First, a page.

Hiding a needle in a haystack is easy enough. But Robert Fidler kept something much bigger concealed among the piles of straw down on his farm... a castle.
Over the course of two years, he managed to secretly – and unlawfully – build the imposing mock Tudor structure in one of his fields, shielded behind a 40ft stack of hay bales covered by a huge tarpaulins. Once it was finished, he and his family moved in and lived there for four years before finally revealing the development – complete with battlements and cannons – in August 2006.
Mr Fidler claims that because the building has been there for four years with no objections, it is no longer illegal. But he is under siege from council planners, who say the castle at Honeycrock Farm, Salfords, Redhill, Surrey, will have to be knocked down.
"I can't believe they want to demolish this beautiful house," said 59-year-old Mr Fidler. "To me they are no different than vandals who just want to smash it down."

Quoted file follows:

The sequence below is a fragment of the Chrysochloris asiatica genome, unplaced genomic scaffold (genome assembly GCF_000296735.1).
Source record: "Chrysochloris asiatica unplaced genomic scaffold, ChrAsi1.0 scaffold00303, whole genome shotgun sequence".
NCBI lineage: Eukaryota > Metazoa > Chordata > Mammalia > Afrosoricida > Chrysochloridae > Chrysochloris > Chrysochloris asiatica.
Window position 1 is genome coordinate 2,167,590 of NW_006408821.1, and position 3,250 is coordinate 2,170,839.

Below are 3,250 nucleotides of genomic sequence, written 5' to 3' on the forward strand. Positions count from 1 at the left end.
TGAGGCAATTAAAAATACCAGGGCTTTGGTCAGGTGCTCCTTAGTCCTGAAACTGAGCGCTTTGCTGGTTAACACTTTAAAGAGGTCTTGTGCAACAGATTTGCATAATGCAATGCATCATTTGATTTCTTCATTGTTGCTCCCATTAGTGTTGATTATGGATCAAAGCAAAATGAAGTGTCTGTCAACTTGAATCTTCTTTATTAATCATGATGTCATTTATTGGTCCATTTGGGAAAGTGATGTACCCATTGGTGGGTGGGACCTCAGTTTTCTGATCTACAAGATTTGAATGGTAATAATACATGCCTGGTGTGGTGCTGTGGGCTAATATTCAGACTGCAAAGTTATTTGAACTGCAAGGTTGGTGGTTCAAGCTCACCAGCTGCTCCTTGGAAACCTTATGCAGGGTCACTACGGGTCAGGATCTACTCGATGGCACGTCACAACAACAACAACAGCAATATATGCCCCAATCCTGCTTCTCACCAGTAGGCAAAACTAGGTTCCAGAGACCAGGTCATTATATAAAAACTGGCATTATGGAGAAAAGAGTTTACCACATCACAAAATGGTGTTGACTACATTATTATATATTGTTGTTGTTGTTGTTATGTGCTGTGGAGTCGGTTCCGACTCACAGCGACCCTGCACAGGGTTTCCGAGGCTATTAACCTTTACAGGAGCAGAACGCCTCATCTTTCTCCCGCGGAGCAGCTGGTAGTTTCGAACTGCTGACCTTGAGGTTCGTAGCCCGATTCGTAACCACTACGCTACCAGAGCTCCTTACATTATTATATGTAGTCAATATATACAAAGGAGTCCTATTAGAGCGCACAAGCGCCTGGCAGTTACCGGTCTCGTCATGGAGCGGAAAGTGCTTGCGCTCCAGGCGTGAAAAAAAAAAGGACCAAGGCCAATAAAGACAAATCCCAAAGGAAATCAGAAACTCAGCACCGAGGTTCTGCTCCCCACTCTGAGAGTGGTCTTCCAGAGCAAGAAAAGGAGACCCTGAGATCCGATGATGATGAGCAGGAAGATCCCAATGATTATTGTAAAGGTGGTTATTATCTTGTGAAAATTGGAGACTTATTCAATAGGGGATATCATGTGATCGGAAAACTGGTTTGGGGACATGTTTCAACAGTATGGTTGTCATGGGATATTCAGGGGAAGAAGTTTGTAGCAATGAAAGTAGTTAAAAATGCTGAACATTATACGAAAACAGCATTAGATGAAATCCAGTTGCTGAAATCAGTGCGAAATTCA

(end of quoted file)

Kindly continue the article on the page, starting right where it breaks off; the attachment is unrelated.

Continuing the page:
Mr Fidler, a farmer, erected the disguise in 2000 out of hundreds of 8ftx4ft bales of straw and covered the top with blue tarpaulin.
But neighbours were unimpressed. One said: "Nobody thought anything of it when the hay went up. It was presumed he was building a barn or something similar. It was a complete shock when the hay came down and this castle was in its place. Everyone else has to abide by planning laws, so why shouldn't they?"
Problems began last April when Mr Fidler, thinking he had beaten the planning system, applied for a certificate of lawfulness which is given if a property is erected but nobody objects to it after four years.
But Reigate and Banstead Council says the four-year period after which the building would be allowed to stay is void – because nobody had been given a chance to see it.
The matter will now be decided in February by the council's planning inspector, who could give the Fidlers as little as six months to tear the castle down.